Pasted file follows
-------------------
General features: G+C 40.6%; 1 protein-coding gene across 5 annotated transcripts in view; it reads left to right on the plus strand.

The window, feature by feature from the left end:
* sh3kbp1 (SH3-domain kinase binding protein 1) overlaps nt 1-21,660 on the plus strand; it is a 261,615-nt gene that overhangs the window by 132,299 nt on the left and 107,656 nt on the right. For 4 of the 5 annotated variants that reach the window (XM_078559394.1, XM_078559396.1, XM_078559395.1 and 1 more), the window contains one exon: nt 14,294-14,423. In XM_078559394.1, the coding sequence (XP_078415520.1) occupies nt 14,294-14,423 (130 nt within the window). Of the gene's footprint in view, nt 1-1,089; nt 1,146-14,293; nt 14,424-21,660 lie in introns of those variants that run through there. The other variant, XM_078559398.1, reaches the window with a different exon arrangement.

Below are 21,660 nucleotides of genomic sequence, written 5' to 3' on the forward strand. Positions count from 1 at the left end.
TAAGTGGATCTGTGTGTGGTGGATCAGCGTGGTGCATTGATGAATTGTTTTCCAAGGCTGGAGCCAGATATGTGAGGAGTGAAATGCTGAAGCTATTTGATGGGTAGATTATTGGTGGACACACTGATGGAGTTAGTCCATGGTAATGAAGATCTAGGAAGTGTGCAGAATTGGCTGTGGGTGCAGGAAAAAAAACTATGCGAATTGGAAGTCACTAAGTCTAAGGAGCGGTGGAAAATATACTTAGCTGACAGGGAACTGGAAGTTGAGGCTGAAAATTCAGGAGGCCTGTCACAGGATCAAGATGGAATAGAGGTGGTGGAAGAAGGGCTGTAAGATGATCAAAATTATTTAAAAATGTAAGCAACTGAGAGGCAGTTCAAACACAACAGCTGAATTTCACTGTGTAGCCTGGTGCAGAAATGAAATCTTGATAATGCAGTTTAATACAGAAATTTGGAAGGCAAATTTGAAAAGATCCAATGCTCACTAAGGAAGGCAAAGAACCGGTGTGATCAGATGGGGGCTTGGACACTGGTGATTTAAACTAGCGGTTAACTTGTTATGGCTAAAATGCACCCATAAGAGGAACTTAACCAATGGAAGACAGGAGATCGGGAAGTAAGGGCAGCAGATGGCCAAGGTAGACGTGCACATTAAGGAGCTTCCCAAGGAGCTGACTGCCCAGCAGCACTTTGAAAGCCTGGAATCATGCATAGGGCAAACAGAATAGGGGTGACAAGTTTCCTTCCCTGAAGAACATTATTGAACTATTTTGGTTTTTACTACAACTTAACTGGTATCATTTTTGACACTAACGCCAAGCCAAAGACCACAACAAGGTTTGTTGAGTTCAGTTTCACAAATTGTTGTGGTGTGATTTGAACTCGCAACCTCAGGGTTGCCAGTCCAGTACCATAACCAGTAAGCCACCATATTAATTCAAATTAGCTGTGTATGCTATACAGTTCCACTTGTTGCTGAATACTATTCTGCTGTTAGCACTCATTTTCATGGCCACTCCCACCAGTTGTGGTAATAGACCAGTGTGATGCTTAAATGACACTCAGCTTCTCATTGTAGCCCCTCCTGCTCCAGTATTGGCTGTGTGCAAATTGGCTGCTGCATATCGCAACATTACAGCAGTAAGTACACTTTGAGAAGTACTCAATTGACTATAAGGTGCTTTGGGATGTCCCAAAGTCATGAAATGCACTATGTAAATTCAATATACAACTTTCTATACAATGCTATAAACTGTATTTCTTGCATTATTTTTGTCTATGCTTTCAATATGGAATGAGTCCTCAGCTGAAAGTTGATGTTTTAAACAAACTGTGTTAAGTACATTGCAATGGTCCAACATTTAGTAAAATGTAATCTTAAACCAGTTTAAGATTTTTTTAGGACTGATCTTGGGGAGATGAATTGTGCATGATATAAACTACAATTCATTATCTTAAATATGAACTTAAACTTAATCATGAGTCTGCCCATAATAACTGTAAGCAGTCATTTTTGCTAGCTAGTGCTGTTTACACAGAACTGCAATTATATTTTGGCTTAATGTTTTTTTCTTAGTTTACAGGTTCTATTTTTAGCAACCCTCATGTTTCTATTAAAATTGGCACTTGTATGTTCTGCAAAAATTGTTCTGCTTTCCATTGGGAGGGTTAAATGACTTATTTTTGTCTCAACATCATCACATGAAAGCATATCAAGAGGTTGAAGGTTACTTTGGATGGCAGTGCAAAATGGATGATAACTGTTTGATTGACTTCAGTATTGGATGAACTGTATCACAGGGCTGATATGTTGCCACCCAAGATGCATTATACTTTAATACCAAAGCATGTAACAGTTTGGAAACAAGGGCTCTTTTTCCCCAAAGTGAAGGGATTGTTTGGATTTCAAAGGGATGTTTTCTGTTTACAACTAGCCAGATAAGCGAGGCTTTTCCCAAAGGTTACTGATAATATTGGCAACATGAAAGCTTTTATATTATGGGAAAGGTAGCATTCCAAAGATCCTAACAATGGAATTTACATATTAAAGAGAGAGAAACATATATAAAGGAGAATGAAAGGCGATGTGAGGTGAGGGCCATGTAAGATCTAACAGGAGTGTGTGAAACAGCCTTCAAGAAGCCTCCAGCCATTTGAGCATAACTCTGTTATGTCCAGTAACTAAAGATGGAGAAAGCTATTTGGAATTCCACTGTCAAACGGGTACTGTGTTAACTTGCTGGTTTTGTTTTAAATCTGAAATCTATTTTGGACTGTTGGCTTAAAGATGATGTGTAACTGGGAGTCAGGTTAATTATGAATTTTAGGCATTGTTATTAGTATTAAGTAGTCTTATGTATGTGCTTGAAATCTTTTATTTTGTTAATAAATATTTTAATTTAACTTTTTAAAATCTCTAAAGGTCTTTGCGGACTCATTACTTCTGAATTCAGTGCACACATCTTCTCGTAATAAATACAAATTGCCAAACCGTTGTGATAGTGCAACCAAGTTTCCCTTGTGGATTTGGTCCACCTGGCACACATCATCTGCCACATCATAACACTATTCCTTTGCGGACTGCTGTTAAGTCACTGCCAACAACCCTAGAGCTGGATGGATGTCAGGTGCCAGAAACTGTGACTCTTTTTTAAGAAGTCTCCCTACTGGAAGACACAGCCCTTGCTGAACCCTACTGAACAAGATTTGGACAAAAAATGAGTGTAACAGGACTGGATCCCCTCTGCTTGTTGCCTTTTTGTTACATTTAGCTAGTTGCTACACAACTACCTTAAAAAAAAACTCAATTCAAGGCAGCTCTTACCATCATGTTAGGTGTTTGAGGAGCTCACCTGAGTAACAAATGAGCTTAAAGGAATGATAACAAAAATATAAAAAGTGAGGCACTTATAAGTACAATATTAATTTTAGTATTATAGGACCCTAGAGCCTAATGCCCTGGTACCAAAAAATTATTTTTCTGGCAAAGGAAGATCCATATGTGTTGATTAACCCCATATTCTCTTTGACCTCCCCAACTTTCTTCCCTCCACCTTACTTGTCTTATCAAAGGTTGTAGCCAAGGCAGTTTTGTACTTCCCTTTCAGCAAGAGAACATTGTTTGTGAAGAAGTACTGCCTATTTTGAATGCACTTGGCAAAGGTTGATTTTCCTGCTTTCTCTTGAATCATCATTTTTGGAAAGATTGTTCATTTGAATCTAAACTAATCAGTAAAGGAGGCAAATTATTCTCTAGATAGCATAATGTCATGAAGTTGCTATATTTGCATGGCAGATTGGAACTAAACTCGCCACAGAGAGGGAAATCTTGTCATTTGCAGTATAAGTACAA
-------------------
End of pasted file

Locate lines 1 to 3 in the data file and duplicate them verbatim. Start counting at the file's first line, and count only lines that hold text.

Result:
General features: G+C 40.6%; 1 protein-coding gene across 5 annotated transcripts in view; it reads left to right on the plus strand.

The window, feature by feature from the left end:
* sh3kbp1 (SH3-domain kinase binding protein 1) overlaps nt 1-21,660 on the plus strand; it is a 261,615-nt gene that overhangs the window by 132,299 nt on the left and 107,656 nt on the right. For 4 of the 5 annotated variants that reach the window (XM_078559394.1, XM_078559396.1, XM_078559395.1 and 1 more), the window contains one exon: nt 14,294-14,423. In XM_078559394.1, the coding sequence (XP_078415520.1) occupies nt 14,294-14,423 (130 nt within the window). Of the gene's footprint in view, nt 1-1,089; nt 1,146-14,293; nt 14,424-21,660 lie in introns of those variants that run through there. The other variant, XM_078559398.1, reaches the window with a different exon arrangement.